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Spacewalking ‘superhero’ untangles cable

A spacewalking astronaut freed a snagged cable on the inspection boom for shuttle Atlantis on Wednesday, accomplishing the job in a matter of minutes and earning a "superhero" title.
Image: Spacewalker Stephen Bowen
Atlantis spacewalker Stephen Bowen adjusts a foot restraint as he works outside the International Space Station on Wednesday.NASA TV
/ Source: The Associated Press

A spacewalking astronaut freed a snagged cable on the inspection boom for the shuttle Atlantis on Wednesday, accomplishing the job in a matter of minutes and earning a "superhero" title.

With that behind him, Stephen Bowen whipped through a slew of space station battery replacements.

Bowen and his spacewalking partner, Michael Good, plugged in four new batteries at the International Space Station and even repaired a loose antenna.

The tangled cable had prevented the shuttle astronauts from thoroughly inspecting their ship for any possible damage from last week's launch. NASA wanted it fixed as soon as possible and added the chore to Wednesday's spacewalk, the second in three days.

Astronauts working inside moved the end of the 100-foot (30-meter) inspection boom within easy reach of Bowen.

"Keep coming. Another 6 inches or so," Bowen called out. "Perfect. Stop."

A few minutes later, he announced: "I have it unsnagged."

"Well done, superhero," shuttle pilot Dominic "Tony" Antonelli radioed from inside.

As he was tying the cord back so it wouldn’t get tangled again in camera equipment on the boom, Bowen discovered another wire tie that was already there and causing the cable to get hung up. He slid the loose wire tie into a position Mission Control deemed adequate. Indeed, the camera-tilting system on the boom later checked out fine in a series of tests.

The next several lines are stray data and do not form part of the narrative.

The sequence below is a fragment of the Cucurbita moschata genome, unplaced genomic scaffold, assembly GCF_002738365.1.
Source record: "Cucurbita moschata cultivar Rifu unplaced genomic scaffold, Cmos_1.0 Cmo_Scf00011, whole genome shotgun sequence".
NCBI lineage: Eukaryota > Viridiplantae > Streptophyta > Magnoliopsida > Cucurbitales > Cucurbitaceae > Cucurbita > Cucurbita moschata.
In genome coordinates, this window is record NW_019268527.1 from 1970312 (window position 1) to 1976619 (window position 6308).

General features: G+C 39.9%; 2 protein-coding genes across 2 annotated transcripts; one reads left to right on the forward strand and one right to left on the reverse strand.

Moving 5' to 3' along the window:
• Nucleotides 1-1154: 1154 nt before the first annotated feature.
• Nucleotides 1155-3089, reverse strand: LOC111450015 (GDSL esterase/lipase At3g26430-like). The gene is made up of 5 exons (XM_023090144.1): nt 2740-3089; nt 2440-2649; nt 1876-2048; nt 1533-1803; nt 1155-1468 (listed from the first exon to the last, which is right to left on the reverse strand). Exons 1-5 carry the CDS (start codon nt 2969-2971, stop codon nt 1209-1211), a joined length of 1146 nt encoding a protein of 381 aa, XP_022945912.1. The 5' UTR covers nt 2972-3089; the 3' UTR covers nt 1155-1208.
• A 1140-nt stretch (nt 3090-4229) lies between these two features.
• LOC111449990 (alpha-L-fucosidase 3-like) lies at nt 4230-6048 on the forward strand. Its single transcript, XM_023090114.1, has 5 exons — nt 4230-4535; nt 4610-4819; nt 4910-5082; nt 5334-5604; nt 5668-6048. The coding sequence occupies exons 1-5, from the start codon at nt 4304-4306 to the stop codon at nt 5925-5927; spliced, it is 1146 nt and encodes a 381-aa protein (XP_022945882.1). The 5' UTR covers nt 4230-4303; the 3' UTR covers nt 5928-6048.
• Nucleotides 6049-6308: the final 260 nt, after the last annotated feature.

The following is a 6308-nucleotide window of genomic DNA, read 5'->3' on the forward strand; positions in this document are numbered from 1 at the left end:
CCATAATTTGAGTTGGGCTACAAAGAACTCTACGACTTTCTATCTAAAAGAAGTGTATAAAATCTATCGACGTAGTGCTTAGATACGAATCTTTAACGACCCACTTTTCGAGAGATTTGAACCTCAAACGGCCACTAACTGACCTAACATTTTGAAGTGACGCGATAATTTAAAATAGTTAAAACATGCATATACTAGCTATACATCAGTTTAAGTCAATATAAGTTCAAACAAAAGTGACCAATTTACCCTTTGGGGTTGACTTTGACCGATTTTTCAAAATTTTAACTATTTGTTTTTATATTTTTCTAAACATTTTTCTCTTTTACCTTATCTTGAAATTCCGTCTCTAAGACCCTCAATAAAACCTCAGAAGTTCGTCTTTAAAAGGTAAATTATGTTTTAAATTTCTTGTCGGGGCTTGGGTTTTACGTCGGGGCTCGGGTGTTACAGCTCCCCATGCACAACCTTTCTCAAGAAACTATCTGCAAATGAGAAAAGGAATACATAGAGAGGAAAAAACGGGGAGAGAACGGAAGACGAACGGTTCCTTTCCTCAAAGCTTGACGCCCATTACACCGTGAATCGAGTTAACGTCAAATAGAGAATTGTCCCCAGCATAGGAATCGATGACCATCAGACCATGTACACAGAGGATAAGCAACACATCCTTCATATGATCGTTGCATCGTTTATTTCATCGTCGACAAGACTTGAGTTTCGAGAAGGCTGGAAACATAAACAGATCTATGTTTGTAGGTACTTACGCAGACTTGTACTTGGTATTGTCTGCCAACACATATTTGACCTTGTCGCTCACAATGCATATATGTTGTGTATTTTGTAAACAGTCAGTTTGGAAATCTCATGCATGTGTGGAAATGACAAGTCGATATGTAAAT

Spacewalkers exceed expectations
The bulk of the seven-hour spacewalk involved the batteries on the far left side of the space station. The batteries were somewhat cumbersome to handle — 3-foot-wide (1-meter-wide) boxes weighing 375 pounds (170 kilograms) apiece — but the astronauts managed to replace four of them, one more than planned.

Bowen and Good were running so far ahead that they also squeezed in some antenna work.

They tightened bolts on a spare antenna that was installed earlier in the week, then wiggled it to make sure it was secure.

"It seems to me like you guys are cruising, like you're riding the tsunami," Antonelli said.

As the shuttle-station complex soared 220 miles (400 kilometers) above the South Pacific, the crew inside urged the spacewalkers to take a momentary break and check out the Southern Lights. They managed to catch a glimpse of the aurora.

Two more batteries will be replaced Friday during the third and final spacewalk of Atlantis' flight.

More inspections ahead
Atlantis delivered the fresh batteries over the weekend, along with a Russian compartment that was installed Tuesday.

"I don’t think Mission Control could be any more proud," flight director Emily Nelson said after the spacewalk ended.

The astronauts conducted a curtailed survey of Atlantis on Saturday, the day after liftoff. NASA wanted the cable on the end of the 100-foot inspection boom untangled so the shuttle could be checked properly before it heads back to Earth next week.

Flight controllers have no reason to believe Atlantis was damaged during liftoff by flyaway foam insulation. But they may yet order up a survey while Atlantis is docked to the space station, Nelson said.

At the very least, the astronauts will check the shuttle’s wings and nose cap following Sunday’s undocking for any micrometeorite damage that may have occurred in orbit.

The safety inspections were put in place following the 2003 Columbia disaster. Columbia shattered during re-entry because of a hole in the wing that was left by a slab of broken foam.

Nelson said engineers still do not know how the cable on Atlantis’ inspection boom got tangled.

The space shuttle is due to return to Earth on Wednesday.

This is Atlantis' final scheduled flight as the shuttle program winds down. Only two missions remain on the calendar for later this year. There's a chance, however, that Atlantis could take on one more flight if the funding and the logistics work out.

This report was supplemented by